Today I am welcoming Marian L. Thorpe into the Indie Spotlight!
Taught to read at the age of three, words have been central to Marian’s life for as long as she can remember. A novelist, poet, and essayist, Marian has several degrees, none of which are related to writing. After two careers as a research scientist and an educator, she retired from salaried work and returned to writing things that weren’t research papers or reports.
Her first published work was poetry, in small journals; her first novel was released in 2015. Empire’s Daughter is the first in the Empire’s Legacy series: second-world historical fiction, devoid of magic or other-worldly creatures and based to some extent on northern Europe after the decline of Rome. In addition to her novels, Marian has read poetry, short stories, and non-fiction work at writers’ festivals and other juried venues.
Marian’s other two passions in life are birding and landscape history, both of which are reflected in her books. Birding has taken her and her husband to all seven continents. Prior to the pandemic, she and her husband spent several months each year in the UK, for both research and birding, and she is desperately hoping to return.
Hello Marian, welcome to my blog!
What made you decide to publish your books independently? What was your path to publication?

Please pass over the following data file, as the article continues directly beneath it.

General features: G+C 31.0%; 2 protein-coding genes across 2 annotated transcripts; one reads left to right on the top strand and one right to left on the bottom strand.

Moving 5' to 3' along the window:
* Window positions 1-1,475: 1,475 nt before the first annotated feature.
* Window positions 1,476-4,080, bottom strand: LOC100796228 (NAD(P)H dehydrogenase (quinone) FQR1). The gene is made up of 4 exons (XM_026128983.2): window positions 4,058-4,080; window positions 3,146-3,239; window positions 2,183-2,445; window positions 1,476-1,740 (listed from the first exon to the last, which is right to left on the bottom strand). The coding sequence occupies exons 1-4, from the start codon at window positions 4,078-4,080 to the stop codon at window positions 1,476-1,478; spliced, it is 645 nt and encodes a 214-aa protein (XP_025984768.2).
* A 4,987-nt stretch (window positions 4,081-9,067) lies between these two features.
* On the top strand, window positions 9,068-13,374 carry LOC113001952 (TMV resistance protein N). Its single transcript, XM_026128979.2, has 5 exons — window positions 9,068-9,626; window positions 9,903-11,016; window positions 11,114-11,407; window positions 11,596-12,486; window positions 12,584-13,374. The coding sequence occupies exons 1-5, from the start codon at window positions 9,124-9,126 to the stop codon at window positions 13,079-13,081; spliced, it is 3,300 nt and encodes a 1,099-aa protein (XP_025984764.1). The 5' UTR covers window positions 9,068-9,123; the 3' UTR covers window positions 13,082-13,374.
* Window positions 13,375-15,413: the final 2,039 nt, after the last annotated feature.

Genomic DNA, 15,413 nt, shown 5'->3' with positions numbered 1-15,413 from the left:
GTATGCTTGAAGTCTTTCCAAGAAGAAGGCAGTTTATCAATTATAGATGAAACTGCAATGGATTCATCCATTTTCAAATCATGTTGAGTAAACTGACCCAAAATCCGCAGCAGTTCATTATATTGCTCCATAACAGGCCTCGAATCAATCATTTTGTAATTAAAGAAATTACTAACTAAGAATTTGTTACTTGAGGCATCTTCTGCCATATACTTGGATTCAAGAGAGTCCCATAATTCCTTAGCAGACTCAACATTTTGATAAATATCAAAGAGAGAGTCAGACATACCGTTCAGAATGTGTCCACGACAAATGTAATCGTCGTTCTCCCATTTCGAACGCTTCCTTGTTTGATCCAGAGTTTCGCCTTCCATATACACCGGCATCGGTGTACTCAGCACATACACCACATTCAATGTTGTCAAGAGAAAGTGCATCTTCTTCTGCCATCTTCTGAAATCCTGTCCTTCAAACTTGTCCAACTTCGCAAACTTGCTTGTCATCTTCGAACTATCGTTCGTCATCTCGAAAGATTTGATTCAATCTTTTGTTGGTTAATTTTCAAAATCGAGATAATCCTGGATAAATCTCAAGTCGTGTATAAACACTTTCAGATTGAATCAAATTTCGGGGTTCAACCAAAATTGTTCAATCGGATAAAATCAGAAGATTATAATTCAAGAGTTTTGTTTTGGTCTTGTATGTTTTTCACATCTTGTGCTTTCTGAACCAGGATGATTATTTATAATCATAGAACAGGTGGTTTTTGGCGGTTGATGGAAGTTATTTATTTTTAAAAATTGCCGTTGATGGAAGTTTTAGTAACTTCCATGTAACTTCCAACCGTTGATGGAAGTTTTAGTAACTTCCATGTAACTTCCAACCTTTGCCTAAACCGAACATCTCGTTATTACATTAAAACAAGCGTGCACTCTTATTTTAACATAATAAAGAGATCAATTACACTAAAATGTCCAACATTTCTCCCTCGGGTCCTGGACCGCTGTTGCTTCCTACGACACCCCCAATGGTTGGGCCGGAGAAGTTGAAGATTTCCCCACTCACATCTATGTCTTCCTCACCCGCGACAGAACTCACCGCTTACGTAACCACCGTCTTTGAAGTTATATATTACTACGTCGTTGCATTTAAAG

I had queried my first book, Empire’s Daughter, and it had been accepted by a small start up press in 2013. I worked with their editors for a year (they made significant improvements to the manuscript – I learned a lot in that year!) but they were undercapitalized and went out of business before publication. I had at the same time just been diagnosed with cancer, and I had to face that I might not have another three years to spend querying. If I wanted to see the book in print, I had to self-publish. Luckily my contract had included specific language on what happened in this situation, and there was no problem with the rights reverting to me. Preparing the manuscript for publication with KDP/Create Space kept me nicely diverted through eight months of surgery, chemotherapy, and radiation. That was seven years and six books, ago, and both I and the book series are going strong.